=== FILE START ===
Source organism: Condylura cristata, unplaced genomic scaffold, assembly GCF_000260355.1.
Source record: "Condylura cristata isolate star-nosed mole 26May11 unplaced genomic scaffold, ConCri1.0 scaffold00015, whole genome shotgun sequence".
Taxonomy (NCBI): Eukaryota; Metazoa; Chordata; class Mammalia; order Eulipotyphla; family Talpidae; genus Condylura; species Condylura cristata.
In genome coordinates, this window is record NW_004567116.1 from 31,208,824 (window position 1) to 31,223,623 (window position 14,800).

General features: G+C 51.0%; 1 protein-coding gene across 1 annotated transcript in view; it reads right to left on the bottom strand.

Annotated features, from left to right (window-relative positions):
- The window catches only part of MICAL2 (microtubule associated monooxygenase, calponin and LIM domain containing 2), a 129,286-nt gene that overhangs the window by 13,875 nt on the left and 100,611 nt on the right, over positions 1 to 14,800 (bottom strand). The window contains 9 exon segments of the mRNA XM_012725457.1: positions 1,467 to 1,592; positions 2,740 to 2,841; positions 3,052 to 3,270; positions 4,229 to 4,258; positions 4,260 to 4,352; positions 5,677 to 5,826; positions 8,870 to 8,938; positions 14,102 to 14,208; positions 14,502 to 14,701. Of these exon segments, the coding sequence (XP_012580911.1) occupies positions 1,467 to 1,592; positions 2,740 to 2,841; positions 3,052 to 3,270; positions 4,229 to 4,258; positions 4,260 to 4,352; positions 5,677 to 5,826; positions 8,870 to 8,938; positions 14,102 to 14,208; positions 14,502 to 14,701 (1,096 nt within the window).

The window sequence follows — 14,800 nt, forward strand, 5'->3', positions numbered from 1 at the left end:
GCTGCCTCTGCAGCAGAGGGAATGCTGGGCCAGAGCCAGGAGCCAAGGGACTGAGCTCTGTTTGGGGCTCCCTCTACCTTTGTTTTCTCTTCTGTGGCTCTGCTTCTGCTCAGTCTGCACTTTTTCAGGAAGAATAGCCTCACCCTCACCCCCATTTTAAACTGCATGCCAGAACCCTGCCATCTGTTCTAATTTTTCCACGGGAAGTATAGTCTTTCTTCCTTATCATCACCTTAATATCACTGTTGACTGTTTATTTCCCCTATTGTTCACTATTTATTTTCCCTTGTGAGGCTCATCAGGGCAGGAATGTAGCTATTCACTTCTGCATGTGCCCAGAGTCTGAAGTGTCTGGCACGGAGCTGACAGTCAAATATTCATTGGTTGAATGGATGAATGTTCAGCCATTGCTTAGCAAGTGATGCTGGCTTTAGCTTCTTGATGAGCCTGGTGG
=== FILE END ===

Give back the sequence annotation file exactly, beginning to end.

Source organism: Condylura cristata, unplaced genomic scaffold, assembly GCF_000260355.1.
Source record: "Condylura cristata isolate star-nosed mole 26May11 unplaced genomic scaffold, ConCri1.0 scaffold00015, whole genome shotgun sequence".
Taxonomy (NCBI): Eukaryota; Metazoa; Chordata; class Mammalia; order Eulipotyphla; family Talpidae; genus Condylura; species Condylura cristata.
In genome coordinates, this window is record NW_004567116.1 from 31,208,824 (window position 1) to 31,223,623 (window position 14,800).

General features: G+C 51.0%; 1 protein-coding gene across 1 annotated transcript in view; it reads right to left on the bottom strand.

Annotated features, from left to right (window-relative positions):
- The window catches only part of MICAL2 (microtubule associated monooxygenase, calponin and LIM domain containing 2), a 129,286-nt gene that overhangs the window by 13,875 nt on the left and 100,611 nt on the right, over positions 1 to 14,800 (bottom strand). The window contains 9 exon segments of the mRNA XM_012725457.1: positions 1,467 to 1,592; positions 2,740 to 2,841; positions 3,052 to 3,270; positions 4,229 to 4,258; positions 4,260 to 4,352; positions 5,677 to 5,826; positions 8,870 to 8,938; positions 14,102 to 14,208; positions 14,502 to 14,701. Of these exon segments, the coding sequence (XP_012580911.1) occupies positions 1,467 to 1,592; positions 2,740 to 2,841; positions 3,052 to 3,270; positions 4,229 to 4,258; positions 4,260 to 4,352; positions 5,677 to 5,826; positions 8,870 to 8,938; positions 14,102 to 14,208; positions 14,502 to 14,701 (1,096 nt within the window).

The window sequence follows — 14,800 nt, forward strand, 5'->3', positions numbered from 1 at the left end:
GCTGCCTCTGCAGCAGAGGGAATGCTGGGCCAGAGCCAGGAGCCAAGGGACTGAGCTCTGTTTGGGGCTCCCTCTACCTTTGTTTTCTCTTCTGTGGCTCTGCTTCTGCTCAGTCTGCACTTTTTCAGGAAGAATAGCCTCACCCTCACCCCCATTTTAAACTGCATGCCAGAACCCTGCCATCTGTTCTAATTTTTCCACGGGAAGTATAGTCTTTCTTCCTTATCATCACCTTAATATCACTGTTGACTGTTTATTTCCCCTATTGTTCACTATTTATTTTCCCTTGTGAGGCTCATCAGGGCAGGAATGTAGCTATTCACTTCTGCATGTGCCCAGAGTCTGAAGTGTCTGGCACGGAGCTGACAGTCAAATATTCATTGGTTGAATGGATGAATGTTCAGCCATTGCTTAGCAAGTGATGCTGGCTTTAGCTTCTTGATGAGCCTGGTGG